This does not match our data on actual deliveries of Pfizer vaccines. Unfortunately, the government has stopped announcing when deliveries are arriving in the country. Several sources suggest, however, that 2.6 million doses of Pfizer had been airlifted into the country as of June 7 and that deliveries totaling 3.3 million additional doses were expected by the end of June, bringing the planned total to 5.9 million doses of Pfizer.
What the President might have meant is that an additional 3.1 million doses were expected in June, bringing the total to 5.5 million doses (close to our figure of 5.9 million doses). We have asked the Department of Health to clarify, but our questions are no longer being answered. Without more transparency, there is no way to see through the mess of presidential announcements.
Who will receive these vaccines? The president assured us Tuesday that “our immediate task is to complete without delay the vaccination of all over 60 years”. But he also told us that “the initial doses we receive from Johnson & Johnson will be used to immunize educators in our schools and subsequently frontline security personnel.” Will the vaccination of the elderly be delayed because teachers, police and soldiers have priority over them?
How quickly will vaccines be deployed? The president told us on Tuesday evening that we have the capacity to administer 150,000 vaccines per day. Yet Dr Crisp Told eNCA last week that the program was operating “at about full capacity”: “We just don’t have a vaccine pipeline that can handle more vaccines than they are currently delivering.” Last week, the rollout averaged 83,000 vaccinations per weekday, barely half the figure provided by the president on Tuesday night (and significantly less than the number of vaccines arriving in the country, according to the country’s own figures. Crisp).
Some provinces are asking for more supplies. The Western Cape Health Department, for example, says it can handle around 25,000 vaccinations per weekday – and will soon open a site at the Cape Town International Convention Center (CTICC) which will be open seven days a week, for 12 hours a day. day. day. But the national health ministry currently allocates only 10,000 vaccines per weekday to the province.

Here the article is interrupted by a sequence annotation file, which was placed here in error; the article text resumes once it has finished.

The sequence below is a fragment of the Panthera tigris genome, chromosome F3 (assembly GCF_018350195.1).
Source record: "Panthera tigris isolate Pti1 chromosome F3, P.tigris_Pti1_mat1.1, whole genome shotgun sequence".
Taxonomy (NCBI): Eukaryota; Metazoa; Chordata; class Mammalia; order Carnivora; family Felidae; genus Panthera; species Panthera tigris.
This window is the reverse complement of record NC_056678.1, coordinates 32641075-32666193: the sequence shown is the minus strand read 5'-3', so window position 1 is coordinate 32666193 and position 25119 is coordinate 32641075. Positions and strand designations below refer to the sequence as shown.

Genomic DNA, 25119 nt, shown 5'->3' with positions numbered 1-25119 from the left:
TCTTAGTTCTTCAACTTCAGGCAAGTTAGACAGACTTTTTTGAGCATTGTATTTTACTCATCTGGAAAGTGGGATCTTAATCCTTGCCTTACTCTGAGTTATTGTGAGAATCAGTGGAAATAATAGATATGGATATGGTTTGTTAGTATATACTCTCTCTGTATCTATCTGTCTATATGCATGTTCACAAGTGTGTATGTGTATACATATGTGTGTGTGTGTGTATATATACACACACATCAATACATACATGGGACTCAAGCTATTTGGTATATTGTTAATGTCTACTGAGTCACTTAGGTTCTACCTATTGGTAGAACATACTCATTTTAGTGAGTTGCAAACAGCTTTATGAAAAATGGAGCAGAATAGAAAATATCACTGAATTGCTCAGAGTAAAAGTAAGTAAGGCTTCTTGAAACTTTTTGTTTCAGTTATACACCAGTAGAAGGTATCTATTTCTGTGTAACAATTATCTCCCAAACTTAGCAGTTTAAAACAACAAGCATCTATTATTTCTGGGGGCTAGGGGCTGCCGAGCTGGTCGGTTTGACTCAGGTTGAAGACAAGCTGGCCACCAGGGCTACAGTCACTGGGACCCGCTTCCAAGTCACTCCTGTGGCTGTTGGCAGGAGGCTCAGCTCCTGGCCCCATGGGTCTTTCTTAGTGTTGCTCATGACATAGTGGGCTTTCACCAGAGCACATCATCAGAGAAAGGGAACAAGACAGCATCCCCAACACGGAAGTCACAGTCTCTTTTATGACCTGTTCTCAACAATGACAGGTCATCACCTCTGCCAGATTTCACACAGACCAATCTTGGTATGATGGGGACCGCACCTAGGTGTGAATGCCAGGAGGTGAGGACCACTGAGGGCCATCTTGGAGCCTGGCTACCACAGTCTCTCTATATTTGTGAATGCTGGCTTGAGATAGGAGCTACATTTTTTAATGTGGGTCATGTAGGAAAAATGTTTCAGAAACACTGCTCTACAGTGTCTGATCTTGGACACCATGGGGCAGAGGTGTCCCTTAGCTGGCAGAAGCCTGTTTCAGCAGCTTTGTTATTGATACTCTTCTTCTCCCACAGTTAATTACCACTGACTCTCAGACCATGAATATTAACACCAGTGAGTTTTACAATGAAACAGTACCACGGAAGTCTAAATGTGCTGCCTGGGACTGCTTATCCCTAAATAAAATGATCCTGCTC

We have argued several times that the vaccines available can be used more quickly than at present. Are vaccines stored for distribution through alternative channels? A portion of each delivery is already reserved for distribution via the “private sector”. There is no transparency on how much, who decides it, or who gets these vaccines and when. It has proved impossible to obtain data from the public sector on this subject. Without transparency on vaccine allocation, there is no way to hold the government accountable for the timing of immunizations using available supplies.
When the President and others say that various categories of public sector workers should be given priority, without an explanation, we are certainly right to fear that the re-prioritization is politically motivated.
Both Pierre bruce and Marcus Bottom blasted the government for the lack of contingency planning in the event that expected supplies are delayed. Low rightly calls on the president or the acting health minister to urgently provide a full briefing on how much vaccine is expected and when with a plan B in the event of further setbacks.
The government must do more than that. We need a clear explanation not only of vaccine supply – including with contingency planning – but also of how existing supplies are being used and how future supplies will be used.
Simply put, we need a transparent and consistent deployment strategy. DM
The opinions expressed are not necessarily those of GroundUp.
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This notice was published: 2021-06-17 13:04:50